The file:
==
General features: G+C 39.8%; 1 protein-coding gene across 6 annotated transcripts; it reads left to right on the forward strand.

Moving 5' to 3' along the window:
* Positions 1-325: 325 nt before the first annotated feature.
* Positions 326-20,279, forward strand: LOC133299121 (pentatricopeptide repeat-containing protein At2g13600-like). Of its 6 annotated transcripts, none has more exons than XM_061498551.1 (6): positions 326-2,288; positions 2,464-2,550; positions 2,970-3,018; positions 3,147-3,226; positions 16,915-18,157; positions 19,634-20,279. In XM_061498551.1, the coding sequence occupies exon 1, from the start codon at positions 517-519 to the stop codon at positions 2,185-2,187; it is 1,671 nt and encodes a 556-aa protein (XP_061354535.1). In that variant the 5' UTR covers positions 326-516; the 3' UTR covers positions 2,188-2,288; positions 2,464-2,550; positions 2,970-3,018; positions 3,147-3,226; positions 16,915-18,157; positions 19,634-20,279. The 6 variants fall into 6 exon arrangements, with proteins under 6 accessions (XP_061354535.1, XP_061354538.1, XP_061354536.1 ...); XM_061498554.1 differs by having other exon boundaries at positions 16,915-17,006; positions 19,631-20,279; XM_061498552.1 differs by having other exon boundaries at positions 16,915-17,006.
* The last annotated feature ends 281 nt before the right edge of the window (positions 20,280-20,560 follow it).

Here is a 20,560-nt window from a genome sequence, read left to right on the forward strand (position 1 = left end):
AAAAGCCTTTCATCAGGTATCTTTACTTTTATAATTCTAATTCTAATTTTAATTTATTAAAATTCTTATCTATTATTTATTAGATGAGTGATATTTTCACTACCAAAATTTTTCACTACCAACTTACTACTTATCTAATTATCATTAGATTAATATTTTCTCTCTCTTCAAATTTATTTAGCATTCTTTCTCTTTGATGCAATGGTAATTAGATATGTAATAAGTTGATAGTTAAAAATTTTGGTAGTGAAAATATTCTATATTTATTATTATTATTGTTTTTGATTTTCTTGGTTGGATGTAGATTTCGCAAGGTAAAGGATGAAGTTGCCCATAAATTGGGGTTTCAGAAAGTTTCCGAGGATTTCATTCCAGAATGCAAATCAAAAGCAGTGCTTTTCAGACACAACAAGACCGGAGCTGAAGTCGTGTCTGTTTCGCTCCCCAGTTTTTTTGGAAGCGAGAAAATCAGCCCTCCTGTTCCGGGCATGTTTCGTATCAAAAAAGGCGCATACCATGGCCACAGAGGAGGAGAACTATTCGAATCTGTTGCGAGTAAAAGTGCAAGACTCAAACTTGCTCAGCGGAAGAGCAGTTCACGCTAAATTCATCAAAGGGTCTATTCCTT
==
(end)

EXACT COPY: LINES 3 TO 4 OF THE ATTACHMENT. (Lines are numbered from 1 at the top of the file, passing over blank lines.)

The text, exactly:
* Positions 1-325: 325 nt before the first annotated feature.
* Positions 326-20,279, forward strand: LOC133299121 (pentatricopeptide repeat-containing protein At2g13600-like). Of its 6 annotated transcripts, none has more exons than XM_061498551.1 (6): positions 326-2,288; positions 2,464-2,550; positions 2,970-3,018; positions 3,147-3,226; positions 16,915-18,157; positions 19,634-20,279. In XM_061498551.1, the coding sequence occupies exon 1, from the start codon at positions 517-519 to the stop codon at positions 2,185-2,187; it is 1,671 nt and encodes a 556-aa protein (XP_061354535.1). In that variant the 5' UTR covers positions 326-516; the 3' UTR covers positions 2,188-2,288; positions 2,464-2,550; positions 2,970-3,018; positions 3,147-3,226; positions 16,915-18,157; positions 19,634-20,279. The 6 variants fall into 6 exon arrangements, with proteins under 6 accessions (XP_061354535.1, XP_061354538.1, XP_061354536.1 ...); XM_061498554.1 differs by having other exon boundaries at positions 16,915-17,006; positions 19,631-20,279; XM_061498552.1 differs by having other exon boundaries at positions 16,915-17,006.